Is maintaining current weight better than trying to lose it?
Researchers followed 194 women, ages 25-44, comparing their weight changes and risks for serious health conditions like diabetes, heart disease and stroke over a 12 and 18 month period.
They separated the group into two sets of 97. The first group was given a specialized program that provided them individualized attention regarding their diet, physical activity and progress. The second group went on with their normal efforts at losing weight. The study was published in a recent issue of the journal JAMA Internal Medicine.
After a 12-month period, participants in the second group who were determined to lose weight actually continued to gain weight, while 62 percent of the first group maintained or lost weight during the trial period. Six months later, the first group was still maintaining their weight at a higher percentage than the normal care group.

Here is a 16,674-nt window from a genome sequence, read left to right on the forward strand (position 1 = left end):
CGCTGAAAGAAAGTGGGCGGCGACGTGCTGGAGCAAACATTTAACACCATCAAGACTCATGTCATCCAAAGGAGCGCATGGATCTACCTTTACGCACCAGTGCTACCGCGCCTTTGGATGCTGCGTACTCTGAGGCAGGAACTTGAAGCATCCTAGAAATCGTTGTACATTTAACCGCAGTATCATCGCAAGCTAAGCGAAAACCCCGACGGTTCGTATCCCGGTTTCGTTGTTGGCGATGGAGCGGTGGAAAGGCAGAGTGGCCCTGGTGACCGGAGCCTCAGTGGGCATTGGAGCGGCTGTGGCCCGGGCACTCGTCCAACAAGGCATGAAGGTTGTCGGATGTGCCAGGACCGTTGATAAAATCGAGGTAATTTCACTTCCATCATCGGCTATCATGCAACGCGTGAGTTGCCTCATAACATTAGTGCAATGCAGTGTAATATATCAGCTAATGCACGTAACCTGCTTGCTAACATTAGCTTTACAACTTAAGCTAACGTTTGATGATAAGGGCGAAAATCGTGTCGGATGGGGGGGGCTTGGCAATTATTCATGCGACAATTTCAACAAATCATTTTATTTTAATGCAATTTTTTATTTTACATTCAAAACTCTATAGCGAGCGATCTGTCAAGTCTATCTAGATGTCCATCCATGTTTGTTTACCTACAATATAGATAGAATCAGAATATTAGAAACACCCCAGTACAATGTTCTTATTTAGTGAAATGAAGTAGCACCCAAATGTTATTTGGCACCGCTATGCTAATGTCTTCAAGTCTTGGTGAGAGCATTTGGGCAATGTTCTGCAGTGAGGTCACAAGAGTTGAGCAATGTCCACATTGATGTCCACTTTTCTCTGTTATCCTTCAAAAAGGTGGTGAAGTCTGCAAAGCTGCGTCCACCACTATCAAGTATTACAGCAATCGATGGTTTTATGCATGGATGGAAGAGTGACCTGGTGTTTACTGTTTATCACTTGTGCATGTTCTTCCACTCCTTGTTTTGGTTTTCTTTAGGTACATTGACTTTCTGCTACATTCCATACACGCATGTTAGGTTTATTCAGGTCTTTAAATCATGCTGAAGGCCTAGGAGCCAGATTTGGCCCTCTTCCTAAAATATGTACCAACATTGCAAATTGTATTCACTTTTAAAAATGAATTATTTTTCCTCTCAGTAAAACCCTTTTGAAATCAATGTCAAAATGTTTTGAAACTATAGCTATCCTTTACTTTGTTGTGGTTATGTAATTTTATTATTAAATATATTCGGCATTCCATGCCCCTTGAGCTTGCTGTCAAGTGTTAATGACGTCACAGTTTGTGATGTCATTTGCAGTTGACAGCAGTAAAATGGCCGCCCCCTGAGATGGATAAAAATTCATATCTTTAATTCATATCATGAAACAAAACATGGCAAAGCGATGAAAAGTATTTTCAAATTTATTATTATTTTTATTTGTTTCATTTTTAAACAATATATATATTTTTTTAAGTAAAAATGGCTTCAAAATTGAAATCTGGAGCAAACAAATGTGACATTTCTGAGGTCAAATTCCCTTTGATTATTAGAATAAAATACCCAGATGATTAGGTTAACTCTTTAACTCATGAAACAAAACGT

Study leader Gary Bennett explained their approach. “We simply asked our patients to maintain their weight,” he said. “By maintaining their current weight, these patients can reduce their likelihood of experiencing health problems later on in life.
Researchers say that the goal to not gain weight is a less extreme, more attainable and self-satisfying approach.
Funding for the study was provided by the National Institute for Diabetes and Digestive and Kidney Diseases (NIDDK).
NIDDK reports that between the ages of 40 and 59, black women have a higher occurrence of moderate obesity and three times the rate of obesity than white women.
Researchers believe that if black women can avoid moving into the obesity spectrum, they can help prevent or reduce their risk of developing serious health problems including: high blood pressure, heart disease, diabetes and even some cancers.
“We could reduce these health risks if women simply maintained their current weight,” Bennett said. “Fortunately, it’s much easier to maintain weight than it is to lose it. We think this ‘maintain, don’t gain’ approach can help some women reduce their risk of obesity-related chronic disease.”
About the Author
Sarah Scroggins, health enews contributor, is the director of social media at Advocate Aurora Health. She has a BA and MA in Communications. When not on social media, she loves reading a good book (or audiobook), watching the latest Netflix series and teaching a college night class.